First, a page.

Key Decision #1: (DEN trailing 10-0/4th & 2 IND33/ 4:02 Q2)
- Even though DEN Head Coach Vance Joseph had the superior personnel coming into the game, the road team on a Thursday night game generally is at a disadvantage. The Colts jumped out to a fairly quick 10-0 lead, and in this situation, Joseph had 3 choices:
- Pooch punt and play defense, but IND has a possession to take a 3 score lead (but hopefully on a long field) or
- Attempt a 50 yard FG (indoors, this would play less than 50, but a miss gives IND a short field) or
- Go for the 4th down.
- Joseph went for the 4th down, and even though he was playing with his backup QB Brock Osweiler at this point, we agreed with this move; the other 2 choices also didn’t feel right to us.
- The Broncos converted on a nice completion by Osweiler and went on to score a TD to close to 10-7.
Key Decision #2: (DEN trails 13-7/ 1st & 10 DEN21/ 9:06 Q3)
- Colts Head Coach Chuck Pagano came into this game with the substantially lesser quality personnel – after all, his QB just joined the team as the season started, he had 2 rookie corners starting this game, and his starting middle linebacker got hurt during the game. And up to this point in the 3rd quarter, Pagano had managed the game as well as he could – a 6 point lead at this juncture was a good performance.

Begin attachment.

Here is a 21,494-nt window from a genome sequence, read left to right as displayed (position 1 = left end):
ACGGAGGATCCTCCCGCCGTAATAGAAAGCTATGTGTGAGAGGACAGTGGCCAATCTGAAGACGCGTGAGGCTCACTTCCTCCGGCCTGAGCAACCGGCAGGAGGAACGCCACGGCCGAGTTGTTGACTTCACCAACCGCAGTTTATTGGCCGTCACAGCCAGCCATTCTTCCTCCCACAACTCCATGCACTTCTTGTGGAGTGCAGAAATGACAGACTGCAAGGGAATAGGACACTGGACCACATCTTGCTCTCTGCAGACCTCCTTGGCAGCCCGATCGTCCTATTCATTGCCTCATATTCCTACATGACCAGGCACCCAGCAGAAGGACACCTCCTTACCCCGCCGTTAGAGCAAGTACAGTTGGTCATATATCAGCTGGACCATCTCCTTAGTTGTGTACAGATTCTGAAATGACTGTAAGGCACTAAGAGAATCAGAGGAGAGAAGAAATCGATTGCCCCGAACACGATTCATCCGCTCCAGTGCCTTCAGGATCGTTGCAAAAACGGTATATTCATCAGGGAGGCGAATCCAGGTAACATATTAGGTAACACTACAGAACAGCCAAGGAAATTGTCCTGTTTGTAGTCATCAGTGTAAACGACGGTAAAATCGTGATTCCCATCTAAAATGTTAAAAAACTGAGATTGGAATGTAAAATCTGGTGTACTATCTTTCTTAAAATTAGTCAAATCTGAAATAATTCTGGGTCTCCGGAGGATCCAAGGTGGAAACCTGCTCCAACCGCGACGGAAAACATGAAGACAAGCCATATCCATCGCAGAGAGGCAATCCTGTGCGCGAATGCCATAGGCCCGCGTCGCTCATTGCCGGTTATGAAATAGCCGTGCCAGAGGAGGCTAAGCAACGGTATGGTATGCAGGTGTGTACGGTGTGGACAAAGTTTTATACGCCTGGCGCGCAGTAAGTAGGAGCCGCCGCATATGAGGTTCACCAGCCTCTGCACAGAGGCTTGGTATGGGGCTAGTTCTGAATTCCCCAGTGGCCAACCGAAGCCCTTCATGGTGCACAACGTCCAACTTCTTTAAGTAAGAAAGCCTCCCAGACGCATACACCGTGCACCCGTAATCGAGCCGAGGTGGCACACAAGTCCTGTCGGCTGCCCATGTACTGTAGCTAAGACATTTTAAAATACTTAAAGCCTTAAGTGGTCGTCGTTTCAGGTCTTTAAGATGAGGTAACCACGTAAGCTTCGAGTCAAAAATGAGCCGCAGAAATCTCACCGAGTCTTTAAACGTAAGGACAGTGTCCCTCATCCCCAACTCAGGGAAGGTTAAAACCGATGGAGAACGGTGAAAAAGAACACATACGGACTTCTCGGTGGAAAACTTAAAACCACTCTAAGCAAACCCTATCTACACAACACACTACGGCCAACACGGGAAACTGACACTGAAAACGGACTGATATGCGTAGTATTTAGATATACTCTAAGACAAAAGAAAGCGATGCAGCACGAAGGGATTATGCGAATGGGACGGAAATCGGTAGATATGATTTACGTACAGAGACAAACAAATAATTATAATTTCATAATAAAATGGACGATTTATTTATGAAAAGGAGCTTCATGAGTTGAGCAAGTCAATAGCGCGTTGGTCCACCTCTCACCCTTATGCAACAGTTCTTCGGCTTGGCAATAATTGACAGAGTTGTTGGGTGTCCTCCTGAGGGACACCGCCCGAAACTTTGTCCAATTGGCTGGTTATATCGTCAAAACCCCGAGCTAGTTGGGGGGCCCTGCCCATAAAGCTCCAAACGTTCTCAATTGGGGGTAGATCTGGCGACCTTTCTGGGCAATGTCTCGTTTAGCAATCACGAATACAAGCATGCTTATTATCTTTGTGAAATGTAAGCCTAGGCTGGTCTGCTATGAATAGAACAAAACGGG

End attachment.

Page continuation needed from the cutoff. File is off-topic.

- On this possession, Broncos Head Coach Vance Joseph’s offense made a key in-game adjustment: the Broncos finally went after the Colts’ rookie corners aggressively. They jumped into a no-huddle flea flicker play that was good for 18 yards, picked up a key defensive holding penalty on 4th & 2 from the Colts’ 47, and finished it off with a 22 yard TD pass to WR Cody Latimer.
- DEN took its first lead of the game at 14-13.
Key Decision #3: (IND trails 14-13/ 1st & 10 IND 25/ 4:16 Q3)
- IND now trails for the first time in the game, but it’s only by a point, and there’s still a nearly 20 minutes left in the game. Up to this point, Pagano has managed the game very well, given the circumstances.
- In order to stay close, the Colts’ play calling has been very good; they had stayed committed to running the ball in order to give QB Brissett as many 3rd and shorts as possible. But instead of staying committed, we feel the Colts panicked in response to losing the lead. For the first time in the game, the called 3 straight pass plays on this possession, which resulted in 3 straight incompletions. In addition to losing the lead, the Colts compounded the situation by going 3 and out, and abandoning the running game on a key series.